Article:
Cannoy married in 1942. A photograph of Cannoy and his wife appeared in the Register, October 11, 1942. 
Mr. and Mrs. Gene Cannoy, newlyweds, examined some of the built-in features of the clever kitchens in one of the 42 new Victory Homes in Aviation Park. The homes will be opened for public inspection for five days, beginning today. Builder Kraetsch shows one of the Victory Homes to Mr. and Mrs. Gene Cannoy, one of the first young couples to visit Aviation Park.
At some point, Cannoy moved to Los Angeles, California, where he continued to work in the newspaper industry. The Long Beach Independent (California), May 1, 1968, reported the Los Angeles Herald-Examiner newspaper strike in December 1967.
…In another incident, Los Angeles police booked Keith Robert McGraq, 361 of Southgate on suspicion of assault after he allegedly struck the newspaper's art department director as he crossed the picket line. Gene Cannoy, 48, the art director, suffered a cut lip. He is one of the supervisory and non-union employes that have worked at the paper since the strike began last Dec. 15.
Cannoy was listed in the American Art Directory (1986): “Los Angeles Herald Examiner — Gene Cannoy”.

Cannoy passed away December 9, 2009, in Canyon Country, Los Angeles County, California. 



—Alex Jay

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Monday, September 12, 2016

 

Ink-Slinger Profiles by Alex Jay: Ken Eaton





Kenneth Nye “Ken” Eaton was born in Grand Forks, North Dakota, on March 13, 1900. The birth date is from Eaton’s World War draft card and the birthplace is from the 1900 U.S. Federal Census. His parents were Clark, an elevator agent, and Jessie.

According to the 1910 census, the Eaton family resided in Park River, North Dakota. Eaton had two sisters. His maternal grandmother, Esther Nye, was part of the household. Eaton’s father was a wheat buyer.

Eaton signed his World War I draft card on September 12, 1918. He lived in Park River where he was a grain elevator assistant at the Farmers Elevator Company. He was described as of medium height, slender build, with dark blue eyes and brown hair.

The 1920 census recorded unemployed Eaton in his father’s household in Park River.

It’s not known when and how Eaton began his art training. His talent was recognized at a local fair as reported by the Grand Forks Herald, July 23, 1920. In the category “Ink, Sepia, Charcoal”, Eaton won second place in the section, “Pen and Ink Sketch of Head or Figure”, and first place in “Pen and Ink Sketch of Landscape”.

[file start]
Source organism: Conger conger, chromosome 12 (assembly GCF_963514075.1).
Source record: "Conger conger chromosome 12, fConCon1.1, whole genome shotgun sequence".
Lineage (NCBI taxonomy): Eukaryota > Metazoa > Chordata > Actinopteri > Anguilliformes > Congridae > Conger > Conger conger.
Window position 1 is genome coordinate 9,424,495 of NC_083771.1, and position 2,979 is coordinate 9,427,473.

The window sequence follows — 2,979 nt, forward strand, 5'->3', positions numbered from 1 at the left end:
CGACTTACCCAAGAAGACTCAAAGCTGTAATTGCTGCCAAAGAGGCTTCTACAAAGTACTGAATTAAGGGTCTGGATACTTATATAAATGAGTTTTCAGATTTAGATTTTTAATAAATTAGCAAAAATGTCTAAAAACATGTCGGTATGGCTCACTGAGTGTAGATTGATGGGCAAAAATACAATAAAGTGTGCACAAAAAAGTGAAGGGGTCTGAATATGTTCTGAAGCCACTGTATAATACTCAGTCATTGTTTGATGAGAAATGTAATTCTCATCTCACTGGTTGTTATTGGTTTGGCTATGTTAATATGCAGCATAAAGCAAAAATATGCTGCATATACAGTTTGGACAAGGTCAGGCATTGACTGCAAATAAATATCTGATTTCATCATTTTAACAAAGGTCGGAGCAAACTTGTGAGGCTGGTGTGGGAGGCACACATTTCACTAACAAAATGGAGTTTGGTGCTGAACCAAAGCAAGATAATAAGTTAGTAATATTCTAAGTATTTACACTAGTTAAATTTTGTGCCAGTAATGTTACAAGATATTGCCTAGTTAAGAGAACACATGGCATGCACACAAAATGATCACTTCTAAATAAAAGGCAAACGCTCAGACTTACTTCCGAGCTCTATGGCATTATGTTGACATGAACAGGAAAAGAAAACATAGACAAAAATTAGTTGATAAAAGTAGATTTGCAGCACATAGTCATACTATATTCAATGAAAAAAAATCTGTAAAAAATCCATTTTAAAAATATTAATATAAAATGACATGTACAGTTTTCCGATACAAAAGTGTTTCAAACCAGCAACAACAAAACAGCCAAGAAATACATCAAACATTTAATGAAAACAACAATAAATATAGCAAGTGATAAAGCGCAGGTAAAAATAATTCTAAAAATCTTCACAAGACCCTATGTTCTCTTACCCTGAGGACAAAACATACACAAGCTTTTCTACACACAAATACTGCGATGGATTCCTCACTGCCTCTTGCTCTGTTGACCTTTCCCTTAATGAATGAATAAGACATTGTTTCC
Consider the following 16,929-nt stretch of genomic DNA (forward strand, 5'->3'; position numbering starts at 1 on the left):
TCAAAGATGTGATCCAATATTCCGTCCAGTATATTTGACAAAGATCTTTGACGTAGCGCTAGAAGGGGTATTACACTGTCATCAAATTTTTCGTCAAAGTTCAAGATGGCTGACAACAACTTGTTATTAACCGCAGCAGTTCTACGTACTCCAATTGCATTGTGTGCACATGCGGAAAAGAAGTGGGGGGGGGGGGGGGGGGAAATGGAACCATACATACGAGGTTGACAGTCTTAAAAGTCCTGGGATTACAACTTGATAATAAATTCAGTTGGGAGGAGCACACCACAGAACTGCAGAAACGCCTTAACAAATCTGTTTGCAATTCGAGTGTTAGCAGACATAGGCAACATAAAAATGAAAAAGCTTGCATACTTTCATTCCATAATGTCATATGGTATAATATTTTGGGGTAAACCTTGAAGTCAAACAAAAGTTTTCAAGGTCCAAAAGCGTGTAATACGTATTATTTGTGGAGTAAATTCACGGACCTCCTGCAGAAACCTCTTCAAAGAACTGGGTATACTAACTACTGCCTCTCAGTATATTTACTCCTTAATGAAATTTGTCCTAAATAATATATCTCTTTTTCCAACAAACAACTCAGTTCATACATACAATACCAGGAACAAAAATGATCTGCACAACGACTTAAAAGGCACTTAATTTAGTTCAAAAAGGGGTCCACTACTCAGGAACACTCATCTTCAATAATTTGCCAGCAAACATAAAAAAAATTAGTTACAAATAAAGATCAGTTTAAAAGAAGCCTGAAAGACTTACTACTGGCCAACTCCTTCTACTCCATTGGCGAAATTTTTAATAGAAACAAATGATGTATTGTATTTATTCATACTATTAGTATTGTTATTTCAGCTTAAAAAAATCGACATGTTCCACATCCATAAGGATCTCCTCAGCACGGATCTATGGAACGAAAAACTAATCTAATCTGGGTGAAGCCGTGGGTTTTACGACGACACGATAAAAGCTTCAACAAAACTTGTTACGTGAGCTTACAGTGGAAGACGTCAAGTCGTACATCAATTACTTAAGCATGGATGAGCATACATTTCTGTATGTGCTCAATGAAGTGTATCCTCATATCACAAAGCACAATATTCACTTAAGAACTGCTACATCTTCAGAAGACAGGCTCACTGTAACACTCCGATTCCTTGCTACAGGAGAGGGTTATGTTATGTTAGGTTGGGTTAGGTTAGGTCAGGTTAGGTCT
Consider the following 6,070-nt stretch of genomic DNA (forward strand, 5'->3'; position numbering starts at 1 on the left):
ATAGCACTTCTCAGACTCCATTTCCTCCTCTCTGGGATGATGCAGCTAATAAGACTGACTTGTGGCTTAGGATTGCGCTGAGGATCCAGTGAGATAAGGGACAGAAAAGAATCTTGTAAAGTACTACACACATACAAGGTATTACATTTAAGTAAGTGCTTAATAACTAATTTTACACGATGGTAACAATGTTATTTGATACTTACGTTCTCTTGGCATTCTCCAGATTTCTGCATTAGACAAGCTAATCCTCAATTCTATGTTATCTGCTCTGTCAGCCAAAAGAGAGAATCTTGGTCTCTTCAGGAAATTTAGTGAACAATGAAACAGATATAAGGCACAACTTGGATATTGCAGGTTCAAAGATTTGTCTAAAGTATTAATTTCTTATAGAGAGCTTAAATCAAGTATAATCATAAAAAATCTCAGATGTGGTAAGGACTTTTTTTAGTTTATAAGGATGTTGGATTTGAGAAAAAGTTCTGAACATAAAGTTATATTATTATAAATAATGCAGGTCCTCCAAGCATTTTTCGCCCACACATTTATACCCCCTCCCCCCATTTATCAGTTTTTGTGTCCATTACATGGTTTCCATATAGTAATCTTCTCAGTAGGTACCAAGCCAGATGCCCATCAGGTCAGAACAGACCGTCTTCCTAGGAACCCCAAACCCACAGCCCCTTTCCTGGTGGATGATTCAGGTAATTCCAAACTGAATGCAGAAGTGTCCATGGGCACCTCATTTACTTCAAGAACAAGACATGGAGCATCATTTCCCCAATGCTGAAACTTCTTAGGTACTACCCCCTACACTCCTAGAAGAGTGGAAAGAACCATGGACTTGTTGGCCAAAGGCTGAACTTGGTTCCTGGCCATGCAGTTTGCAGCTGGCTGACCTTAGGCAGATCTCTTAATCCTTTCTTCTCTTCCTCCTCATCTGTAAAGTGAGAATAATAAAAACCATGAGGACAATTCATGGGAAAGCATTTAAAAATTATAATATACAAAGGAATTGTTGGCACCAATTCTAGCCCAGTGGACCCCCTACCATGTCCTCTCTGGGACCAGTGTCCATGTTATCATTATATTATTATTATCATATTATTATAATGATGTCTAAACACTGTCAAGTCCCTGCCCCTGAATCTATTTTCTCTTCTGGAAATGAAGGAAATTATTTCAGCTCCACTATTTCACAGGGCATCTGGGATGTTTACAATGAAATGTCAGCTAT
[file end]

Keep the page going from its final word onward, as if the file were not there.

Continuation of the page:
The 1921 and 1922 Minneapolis, Minnesota, city directories listed Eaton at the YMCA. Eaton was a student at the Federal School in Minneapolis and was one of several students featured in the school’s advertisement in Cartoons Magazine, May 1921. The Des Moines Register, February 6, 1941, said Eaton was an artist on the Minneapolis Journal.

At some point Eaton found work in another state. He was in the 1926 Sioux City, Iowa, city directory. He and his wife, Rose, resided in an apartment at 4 Valentine. According to the Register, Eaton was a Sioux City Journal staff artist.

The 1930 census said newspaper artist Eaton married at age 26. He, his wife and son, Keith, lived in Des Moines, Iowa, at 1909 Eleventh Street.



Iowa Oddities, 3/7/37 - Ken Eaton's debut on the feature

 American Newspaper Comics (2012) said Eaton followed Bud Sauers on the panel, Iowa Oddities. Eaton’s run was from March 7, 1937 to December 8, 1940, with Sauers filling in November 10, 1940. Five artists drew the panel for the Register. One of Eaton’s oddities was mentioned in 124 Years Before The Navy Mast–The Patten Family (2006).

In 1940, Eaton owned a home in Des Moines at 3313 52nd Street and had a second son, Roland. The census said Eaton completed three years of high school.

Eaton passed away February 5, 1941, in Des Moines as reported the following day in the Register.

Kenneth Nye Eaton, 40, an artist for The Register and Tribune, 15 years, died Wednesday afternoon at Iowa Methodist hospital of a stroke. He had been ill of high blood pressure since Oct. 1 and was stricken after returning to work last Monday.

Mr. Eaton’s work included sketches for the Iowa Oddities, a regular feature of The Sunday Register, news maps and sketches of screen personalities and prominent personages.

Before joining The Register and Tribune, Mr. Eaton worked as an artist for the Minneapolis, Minn., Journal, now the Star-Journal, and the Sioux City, Ia., Journal.

Mr. Eaton's survivors are his wife, Rose; two sons, Keith and Ronald; mother, Mrs. Jessie M. Eaton; and two sisters, Esther and Ruth Eaton, all of Des Moines. The Kenneth Eaton home is at 3313 Fifty-second st.
Eaton was laid to rest at Resthaven Cemetery.


—Alex Jay